Academic journal article Educational Research for Social Change

Sustainability of International Collaborative Partnerships in Education: A Personal Research Journey

Academic journal article Educational Research for Social Change

Sustainability of International Collaborative Partnerships in Education: A Personal Research Journey

Article excerpt


The growth of international collaborative development and research programmes owes much to a greater focus on transcultural research, funding in this regard, and the concern of universities to extend their international visibility (Rigby & Edler, 2005). It has also raised significant challenges and concerns regarding the conceptualisation and dissemination of international educational research, its sustainability, and the development of collaborative partnerships that transcend international borders. Furthermore, as those of us who have been closely involved in the development of international educational research and development projects have learned, developing sustainable international partnerships has been difficult, and has often been fraught with issues. These issues are not only related to processes of funding, knowledge production, and who the ultimate beneficiaries of the research will be, but also to partnership relationships as well as transcultural communication and intercultural learning.

In this article, I focus on revisiting my field notes and personal reflections from a reflexive diary (ethnographic account), that I kept during an international project in education in Palestine that came to an end in 2014, in order to explore aspects that could possibly have influenced the development of sustainable international partnerships in education that brought about change. The purpose is to analyse my own reflections during the project and after it came to an end and, by connecting the personal to the cultural in this way, possibly contribute to further development of knowledge in this field.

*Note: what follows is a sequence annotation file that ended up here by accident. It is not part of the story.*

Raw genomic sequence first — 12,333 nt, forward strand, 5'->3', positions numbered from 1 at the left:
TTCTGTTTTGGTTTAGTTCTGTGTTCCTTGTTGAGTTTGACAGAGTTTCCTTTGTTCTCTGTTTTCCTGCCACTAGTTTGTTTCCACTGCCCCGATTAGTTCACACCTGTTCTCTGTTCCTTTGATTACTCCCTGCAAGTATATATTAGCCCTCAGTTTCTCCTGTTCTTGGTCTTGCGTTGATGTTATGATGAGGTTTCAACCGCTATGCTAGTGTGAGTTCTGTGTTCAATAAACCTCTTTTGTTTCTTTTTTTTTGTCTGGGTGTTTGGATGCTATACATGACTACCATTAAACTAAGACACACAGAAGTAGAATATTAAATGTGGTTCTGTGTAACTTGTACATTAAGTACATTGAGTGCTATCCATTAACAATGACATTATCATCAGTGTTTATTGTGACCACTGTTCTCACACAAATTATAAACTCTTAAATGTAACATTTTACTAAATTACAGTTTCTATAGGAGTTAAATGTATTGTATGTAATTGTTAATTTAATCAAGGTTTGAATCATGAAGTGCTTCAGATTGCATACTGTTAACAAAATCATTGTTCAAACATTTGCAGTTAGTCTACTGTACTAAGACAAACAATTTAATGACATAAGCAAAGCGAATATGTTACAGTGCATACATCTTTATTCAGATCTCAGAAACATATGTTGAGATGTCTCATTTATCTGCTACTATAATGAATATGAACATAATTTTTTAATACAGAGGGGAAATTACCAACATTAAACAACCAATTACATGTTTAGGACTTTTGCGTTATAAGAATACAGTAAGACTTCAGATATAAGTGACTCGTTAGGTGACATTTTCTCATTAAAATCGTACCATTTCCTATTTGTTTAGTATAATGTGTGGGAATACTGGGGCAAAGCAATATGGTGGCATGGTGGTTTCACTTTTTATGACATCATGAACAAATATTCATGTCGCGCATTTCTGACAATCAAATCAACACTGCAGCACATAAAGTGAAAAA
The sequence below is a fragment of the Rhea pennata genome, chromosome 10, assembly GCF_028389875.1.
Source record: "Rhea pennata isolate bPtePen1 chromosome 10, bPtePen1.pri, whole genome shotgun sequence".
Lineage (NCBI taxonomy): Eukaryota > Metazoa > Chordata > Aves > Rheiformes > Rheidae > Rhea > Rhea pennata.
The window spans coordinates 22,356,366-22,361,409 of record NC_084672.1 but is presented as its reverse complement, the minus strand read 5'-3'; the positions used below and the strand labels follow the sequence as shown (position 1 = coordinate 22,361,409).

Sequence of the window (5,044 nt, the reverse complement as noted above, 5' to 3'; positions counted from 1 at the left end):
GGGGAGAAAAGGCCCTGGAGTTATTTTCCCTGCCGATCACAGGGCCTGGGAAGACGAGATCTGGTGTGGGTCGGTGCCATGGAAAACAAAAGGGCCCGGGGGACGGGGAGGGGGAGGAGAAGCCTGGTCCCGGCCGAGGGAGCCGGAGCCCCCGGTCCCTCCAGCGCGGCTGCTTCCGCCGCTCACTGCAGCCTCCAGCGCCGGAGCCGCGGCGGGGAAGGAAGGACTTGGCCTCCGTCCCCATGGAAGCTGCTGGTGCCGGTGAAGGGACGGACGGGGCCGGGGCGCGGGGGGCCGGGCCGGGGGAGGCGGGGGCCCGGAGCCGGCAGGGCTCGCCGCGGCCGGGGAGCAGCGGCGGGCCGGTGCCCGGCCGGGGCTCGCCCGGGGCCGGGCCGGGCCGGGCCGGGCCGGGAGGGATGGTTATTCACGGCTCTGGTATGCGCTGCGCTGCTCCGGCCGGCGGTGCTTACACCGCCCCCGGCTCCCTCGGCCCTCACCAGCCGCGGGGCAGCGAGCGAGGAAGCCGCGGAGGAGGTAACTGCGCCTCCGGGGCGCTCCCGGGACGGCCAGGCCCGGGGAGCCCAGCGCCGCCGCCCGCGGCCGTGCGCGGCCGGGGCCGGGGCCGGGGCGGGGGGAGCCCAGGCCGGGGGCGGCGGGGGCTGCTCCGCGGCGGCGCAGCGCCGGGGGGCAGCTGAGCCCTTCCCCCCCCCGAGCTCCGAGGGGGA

The project in Palestine cannot be characterised as a research project as such, but rather as an externally funded knowledge exchange project in education, with a strong emphasis on evaluation research in order to monitor progress and evaluate the impact of the project. As this project came to a close, it generated new projects and influenced the development of revised policies on teacher education. The dynamic relationship between international collaborative projects in higher education and the nature, scale, sustainability, and quality of our collaboration in bringing about educational change in this project has also become clearer. I, therefore, increasingly realised that the role that quality of collaboration played within this project, including the willingness of individuals and collective team groups to transcend international sociocultural boundaries, cannot be underestimated. The challenging path that this partnership followed enabled the greater international project team, as well as the Palestinian project team, to accomplish much more than we would have been able to achieve as individual researchers or as consultants at individual universities. Furthermore, my personal belief in the integral connection between the quality of human relationships in complex international educational research settings and the validity of processes in projects aimed at bringing about social change was confirmed.

Brief Description of the International Project in Education

The main objective of this knowledge exchange project was to improve the quality and relevance of the teaching practice component of teacher education programmes for primary school-aged pupils in Grades 1-4 in Palestine (West Bank and Gaza). In pursuance of this objective, the World Bank funded a Teacher Education Improvement Project (TEIP) in 2010, for which an international cross-faculty, cross-university team successfully bid to act as international consultants. Notification of the contract was received in March 2011, and the project came to a close in 2014. Strategic planning to achieve the overall goal of this project within a period of about 36 months was informed by a coherent body of knowledge derived from international research and practice in teacher education, whole-school improvement, and continuing professional development. …

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